The Israel Navy tested the new Gabriel 5 surface-to-surface missile, or “Blue Spear,” last month, the Israel Defense Forces reported, sharing a video of the test on its social media account this past week.
The Blue Spear missile test involved launching the Gabriel 5 from one of the Navy’s four Sa’ar 6-class corvettes, a German-made anti-missile ship.
According to the IDF, the missile test was “complex” and was just one of a number of tests being done for the benefit of the Sa’ar 6 ships.
The Gabriel 5 is the product of a cooperative development effort by the Navy, the Israeli Defense Ministry’s Directorate of Defense Research and Development (DDR&D) and Israel Aerospace Industries, the Jewish state's major aerospace and aviation manufacturer.
“The Gabriel 5 is an advanced, long-range, sea-to-sea missile system, with a flight capability of hundreds of kilometers, in varying sea and air situations,” the IDF said in a statement. “The missile’s impact enables the thwarting and destruction of a wide range of targets and threats.”
“The advanced missile ensures the advantage of the Navy and the preservation of the IDF’s naval superiority, and will be used by the Navy in its missions, including the protection of the strategic assets of the State of Israel,” the IDF Spokesperson’s Unit said.
According to The Jerusalem Post, the missile system “is designed to strike targets in contested, congested and complex scenarios even when dealing with sophisticated countermeasures.”
According to the JPost, the Gabriel 5 system combines “anti-ship and land-attack capabilities, with a range of 290 km at high sub-sonic speed.”
At 4.3 meters long and weighing 760 kilograms, with the capability of carrying a 150-kilogram high-explosive munitions warhead, the Gabriel 5 missiles can reach targets beyond the line of sight, whether mobile or stationary. The “Blue Spear” is difficult to detect by radar or other systems, as it does not fly in a straight line towards its target.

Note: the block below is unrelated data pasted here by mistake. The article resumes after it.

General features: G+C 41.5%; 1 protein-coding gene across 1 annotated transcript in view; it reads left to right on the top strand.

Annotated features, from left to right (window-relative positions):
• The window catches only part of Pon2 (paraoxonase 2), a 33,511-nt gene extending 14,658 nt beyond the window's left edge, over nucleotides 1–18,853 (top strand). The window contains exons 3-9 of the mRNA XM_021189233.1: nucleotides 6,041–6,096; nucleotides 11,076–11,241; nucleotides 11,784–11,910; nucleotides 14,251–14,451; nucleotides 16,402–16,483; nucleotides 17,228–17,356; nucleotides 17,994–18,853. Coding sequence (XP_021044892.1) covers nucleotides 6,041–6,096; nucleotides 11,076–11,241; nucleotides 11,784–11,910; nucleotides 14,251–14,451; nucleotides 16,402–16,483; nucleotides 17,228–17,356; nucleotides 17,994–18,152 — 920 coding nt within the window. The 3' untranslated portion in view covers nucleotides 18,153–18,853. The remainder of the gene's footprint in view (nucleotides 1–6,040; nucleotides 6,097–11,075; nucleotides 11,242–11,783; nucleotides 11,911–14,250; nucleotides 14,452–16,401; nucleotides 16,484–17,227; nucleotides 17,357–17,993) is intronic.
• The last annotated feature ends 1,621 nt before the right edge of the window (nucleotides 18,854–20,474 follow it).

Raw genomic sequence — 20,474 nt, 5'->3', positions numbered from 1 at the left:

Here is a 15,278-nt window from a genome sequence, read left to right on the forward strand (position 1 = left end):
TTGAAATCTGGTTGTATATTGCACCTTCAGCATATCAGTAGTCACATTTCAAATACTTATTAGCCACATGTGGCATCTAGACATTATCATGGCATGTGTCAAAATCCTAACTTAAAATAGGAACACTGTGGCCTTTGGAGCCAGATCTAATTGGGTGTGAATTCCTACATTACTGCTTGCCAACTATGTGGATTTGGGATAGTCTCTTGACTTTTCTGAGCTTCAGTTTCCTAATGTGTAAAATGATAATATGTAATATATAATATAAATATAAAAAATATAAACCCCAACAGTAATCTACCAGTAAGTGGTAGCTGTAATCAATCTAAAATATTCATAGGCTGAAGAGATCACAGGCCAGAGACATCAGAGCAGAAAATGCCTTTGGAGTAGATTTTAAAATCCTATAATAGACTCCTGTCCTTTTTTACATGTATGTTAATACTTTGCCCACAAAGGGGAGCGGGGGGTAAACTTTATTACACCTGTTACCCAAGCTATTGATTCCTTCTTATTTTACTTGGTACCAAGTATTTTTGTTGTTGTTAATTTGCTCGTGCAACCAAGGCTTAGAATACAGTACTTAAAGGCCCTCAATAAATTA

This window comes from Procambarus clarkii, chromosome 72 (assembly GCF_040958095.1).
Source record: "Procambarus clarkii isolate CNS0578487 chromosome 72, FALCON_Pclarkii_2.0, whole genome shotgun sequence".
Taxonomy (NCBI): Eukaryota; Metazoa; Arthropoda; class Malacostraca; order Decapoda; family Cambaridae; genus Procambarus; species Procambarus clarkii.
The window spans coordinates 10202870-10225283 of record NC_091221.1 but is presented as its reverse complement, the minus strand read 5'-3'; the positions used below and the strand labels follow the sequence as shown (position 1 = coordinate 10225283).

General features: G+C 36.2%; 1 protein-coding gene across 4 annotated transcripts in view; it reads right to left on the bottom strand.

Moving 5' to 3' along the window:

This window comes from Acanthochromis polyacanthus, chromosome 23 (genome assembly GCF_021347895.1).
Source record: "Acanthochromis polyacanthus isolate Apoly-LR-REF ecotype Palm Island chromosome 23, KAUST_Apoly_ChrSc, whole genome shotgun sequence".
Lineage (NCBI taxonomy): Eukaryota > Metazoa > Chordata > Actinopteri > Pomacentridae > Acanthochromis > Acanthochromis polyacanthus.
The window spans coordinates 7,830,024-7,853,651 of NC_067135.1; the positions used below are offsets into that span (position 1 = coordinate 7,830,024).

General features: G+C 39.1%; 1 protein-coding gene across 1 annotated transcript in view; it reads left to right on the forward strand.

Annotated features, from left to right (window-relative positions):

The Israeli missile test follows recent threats by Hezbollah, an Iranian-backed terrorist organization based in Lebanon, which has said it will attack Israel’s Karish gas field in the Mediterranean Sea if Israel begins gas extraction there.
Rear Admiral Guy Goldfarb, both the deputy commander-in-chief and the chief-of-staff of the Israeli Navy, possibly included those threats when he spoke of the “regional challenges” that the Gabriel 5 system is designed to counter.
“The Navy continues to develop and change in the face of a variety of increasing operational challenges and regional changes,” however, the Blue Spear will “strengthen the operational and defensive capabilities of the Navy,” Goldfarb said.
The naval chief-of-staff made it clear that Israel needs such capabilities in order to preserve freedom of navigation in the region, and that the Navy provides Israel strategic depth.
“The Navy believes in preserving freedom of navigation, the preservation of the maritime arena, as well as the economic waters and the strategic assets of the State of Israel,” he said.
The IAI CEO, Boaz Levy, issued a statement citing pride in the success of the missile test.
“Integration of these capabilities on the Sa’ar 6 constitutes a significant leap forward in the field of naval warfare, for the protection of the strategic assets of the State of Israel,” he echoed.
The All Israel News Staff is a team of journalists in Israel.